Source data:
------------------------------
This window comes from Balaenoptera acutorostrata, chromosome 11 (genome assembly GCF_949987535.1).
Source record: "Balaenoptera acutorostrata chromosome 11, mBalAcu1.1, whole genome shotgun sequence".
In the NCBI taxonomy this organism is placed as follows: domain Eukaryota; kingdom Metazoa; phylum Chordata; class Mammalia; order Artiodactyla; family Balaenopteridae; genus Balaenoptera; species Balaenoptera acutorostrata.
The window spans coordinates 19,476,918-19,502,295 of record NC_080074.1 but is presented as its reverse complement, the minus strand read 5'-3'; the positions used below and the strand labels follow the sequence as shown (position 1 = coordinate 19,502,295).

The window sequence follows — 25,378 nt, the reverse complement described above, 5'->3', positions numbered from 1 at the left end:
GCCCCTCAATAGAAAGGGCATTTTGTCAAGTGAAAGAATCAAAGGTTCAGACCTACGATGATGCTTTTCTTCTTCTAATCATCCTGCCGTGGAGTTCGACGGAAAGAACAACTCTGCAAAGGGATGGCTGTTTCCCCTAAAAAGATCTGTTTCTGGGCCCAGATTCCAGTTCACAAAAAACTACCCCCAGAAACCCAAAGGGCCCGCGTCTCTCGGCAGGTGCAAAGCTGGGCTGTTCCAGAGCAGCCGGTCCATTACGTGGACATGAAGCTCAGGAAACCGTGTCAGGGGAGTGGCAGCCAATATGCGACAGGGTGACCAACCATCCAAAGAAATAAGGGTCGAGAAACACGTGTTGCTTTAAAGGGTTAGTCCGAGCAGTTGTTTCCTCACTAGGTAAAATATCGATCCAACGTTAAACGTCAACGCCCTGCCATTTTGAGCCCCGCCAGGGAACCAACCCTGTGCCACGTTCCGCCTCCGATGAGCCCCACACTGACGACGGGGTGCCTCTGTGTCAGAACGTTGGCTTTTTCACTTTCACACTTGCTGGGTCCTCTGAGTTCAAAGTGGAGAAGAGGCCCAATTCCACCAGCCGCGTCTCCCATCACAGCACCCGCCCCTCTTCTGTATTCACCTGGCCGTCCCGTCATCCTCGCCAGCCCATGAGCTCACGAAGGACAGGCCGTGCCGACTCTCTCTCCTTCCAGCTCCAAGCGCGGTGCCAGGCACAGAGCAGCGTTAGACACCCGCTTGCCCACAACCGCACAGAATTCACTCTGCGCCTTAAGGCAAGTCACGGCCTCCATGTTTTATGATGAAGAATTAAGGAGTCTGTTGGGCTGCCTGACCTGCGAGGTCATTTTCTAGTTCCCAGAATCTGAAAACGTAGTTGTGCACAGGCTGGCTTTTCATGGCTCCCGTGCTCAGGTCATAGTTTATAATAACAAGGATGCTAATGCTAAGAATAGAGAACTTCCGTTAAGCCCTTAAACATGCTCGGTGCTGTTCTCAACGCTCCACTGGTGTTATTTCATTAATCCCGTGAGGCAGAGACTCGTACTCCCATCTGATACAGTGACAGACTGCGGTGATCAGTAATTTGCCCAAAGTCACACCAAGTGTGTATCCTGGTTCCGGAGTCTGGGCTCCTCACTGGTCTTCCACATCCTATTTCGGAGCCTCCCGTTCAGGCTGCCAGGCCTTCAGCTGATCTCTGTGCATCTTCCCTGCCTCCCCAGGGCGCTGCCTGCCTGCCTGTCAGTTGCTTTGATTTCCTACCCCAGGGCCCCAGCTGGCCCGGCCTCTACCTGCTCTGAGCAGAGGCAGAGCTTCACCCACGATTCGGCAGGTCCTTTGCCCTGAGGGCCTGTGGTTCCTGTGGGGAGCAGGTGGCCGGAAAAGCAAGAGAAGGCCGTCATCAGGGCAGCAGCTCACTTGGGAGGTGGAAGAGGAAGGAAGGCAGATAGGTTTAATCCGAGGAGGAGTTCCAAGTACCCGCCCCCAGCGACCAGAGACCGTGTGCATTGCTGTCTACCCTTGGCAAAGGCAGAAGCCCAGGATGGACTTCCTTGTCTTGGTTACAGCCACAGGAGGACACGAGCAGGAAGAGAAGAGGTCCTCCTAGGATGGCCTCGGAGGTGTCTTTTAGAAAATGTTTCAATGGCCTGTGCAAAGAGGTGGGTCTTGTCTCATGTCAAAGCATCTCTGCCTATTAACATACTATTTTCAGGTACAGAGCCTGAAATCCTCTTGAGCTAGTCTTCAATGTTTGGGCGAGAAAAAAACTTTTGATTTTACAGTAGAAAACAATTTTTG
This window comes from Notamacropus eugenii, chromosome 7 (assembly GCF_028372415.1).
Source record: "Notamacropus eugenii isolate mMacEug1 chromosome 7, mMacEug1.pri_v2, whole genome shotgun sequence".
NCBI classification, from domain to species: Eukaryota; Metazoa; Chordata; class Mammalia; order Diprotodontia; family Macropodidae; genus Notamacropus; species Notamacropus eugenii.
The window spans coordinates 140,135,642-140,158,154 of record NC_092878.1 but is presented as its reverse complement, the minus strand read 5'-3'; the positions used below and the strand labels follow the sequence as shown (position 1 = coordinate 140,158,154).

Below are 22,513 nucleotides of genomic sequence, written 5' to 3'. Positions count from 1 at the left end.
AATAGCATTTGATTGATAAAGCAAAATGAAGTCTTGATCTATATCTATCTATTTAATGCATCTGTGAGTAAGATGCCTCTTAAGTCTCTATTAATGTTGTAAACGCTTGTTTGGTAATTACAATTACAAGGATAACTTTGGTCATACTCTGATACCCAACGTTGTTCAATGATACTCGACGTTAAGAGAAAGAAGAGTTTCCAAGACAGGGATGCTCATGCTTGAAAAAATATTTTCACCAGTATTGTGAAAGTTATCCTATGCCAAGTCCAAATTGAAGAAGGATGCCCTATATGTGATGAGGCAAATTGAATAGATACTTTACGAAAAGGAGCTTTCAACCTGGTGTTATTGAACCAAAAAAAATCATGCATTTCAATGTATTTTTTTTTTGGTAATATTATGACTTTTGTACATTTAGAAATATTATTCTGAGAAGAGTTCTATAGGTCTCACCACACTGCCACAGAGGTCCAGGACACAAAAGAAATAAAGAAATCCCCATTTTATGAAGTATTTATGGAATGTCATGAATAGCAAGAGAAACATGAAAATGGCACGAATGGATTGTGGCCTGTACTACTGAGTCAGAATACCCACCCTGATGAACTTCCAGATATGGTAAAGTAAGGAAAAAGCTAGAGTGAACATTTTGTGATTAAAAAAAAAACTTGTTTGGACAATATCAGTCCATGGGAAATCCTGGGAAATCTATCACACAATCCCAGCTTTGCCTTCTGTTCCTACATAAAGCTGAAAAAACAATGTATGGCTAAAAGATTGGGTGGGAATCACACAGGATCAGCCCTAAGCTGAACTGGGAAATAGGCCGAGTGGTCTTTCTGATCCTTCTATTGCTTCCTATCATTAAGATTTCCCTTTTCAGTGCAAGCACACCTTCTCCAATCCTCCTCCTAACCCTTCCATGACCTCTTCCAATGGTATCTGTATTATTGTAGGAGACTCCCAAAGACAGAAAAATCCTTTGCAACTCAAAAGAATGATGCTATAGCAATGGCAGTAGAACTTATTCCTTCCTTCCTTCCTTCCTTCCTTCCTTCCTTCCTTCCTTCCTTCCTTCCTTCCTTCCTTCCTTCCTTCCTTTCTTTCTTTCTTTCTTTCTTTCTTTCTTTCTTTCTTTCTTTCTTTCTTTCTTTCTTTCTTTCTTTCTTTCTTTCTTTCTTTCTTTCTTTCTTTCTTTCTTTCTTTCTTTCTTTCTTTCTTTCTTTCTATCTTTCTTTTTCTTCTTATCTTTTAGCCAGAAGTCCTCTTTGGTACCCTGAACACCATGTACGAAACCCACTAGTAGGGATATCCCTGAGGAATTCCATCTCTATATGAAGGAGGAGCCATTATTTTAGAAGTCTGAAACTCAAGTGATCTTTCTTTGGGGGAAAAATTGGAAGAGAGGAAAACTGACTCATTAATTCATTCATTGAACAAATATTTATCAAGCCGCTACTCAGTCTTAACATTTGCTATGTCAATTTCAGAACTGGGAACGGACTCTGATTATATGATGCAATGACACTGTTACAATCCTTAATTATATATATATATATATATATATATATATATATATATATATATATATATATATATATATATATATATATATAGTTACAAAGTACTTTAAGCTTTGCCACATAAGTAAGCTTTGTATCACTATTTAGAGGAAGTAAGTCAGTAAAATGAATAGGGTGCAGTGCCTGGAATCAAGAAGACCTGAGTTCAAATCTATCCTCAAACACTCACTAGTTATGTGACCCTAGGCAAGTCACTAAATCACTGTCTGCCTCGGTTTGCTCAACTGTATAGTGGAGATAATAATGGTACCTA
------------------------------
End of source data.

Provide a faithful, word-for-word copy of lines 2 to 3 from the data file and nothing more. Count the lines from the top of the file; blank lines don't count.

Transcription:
Source record: "Balaenoptera acutorostrata chromosome 11, mBalAcu1.1, whole genome shotgun sequence".
In the NCBI taxonomy this organism is placed as follows: domain Eukaryota; kingdom Metazoa; phylum Chordata; class Mammalia; order Artiodactyla; family Balaenopteridae; genus Balaenoptera; species Balaenoptera acutorostrata.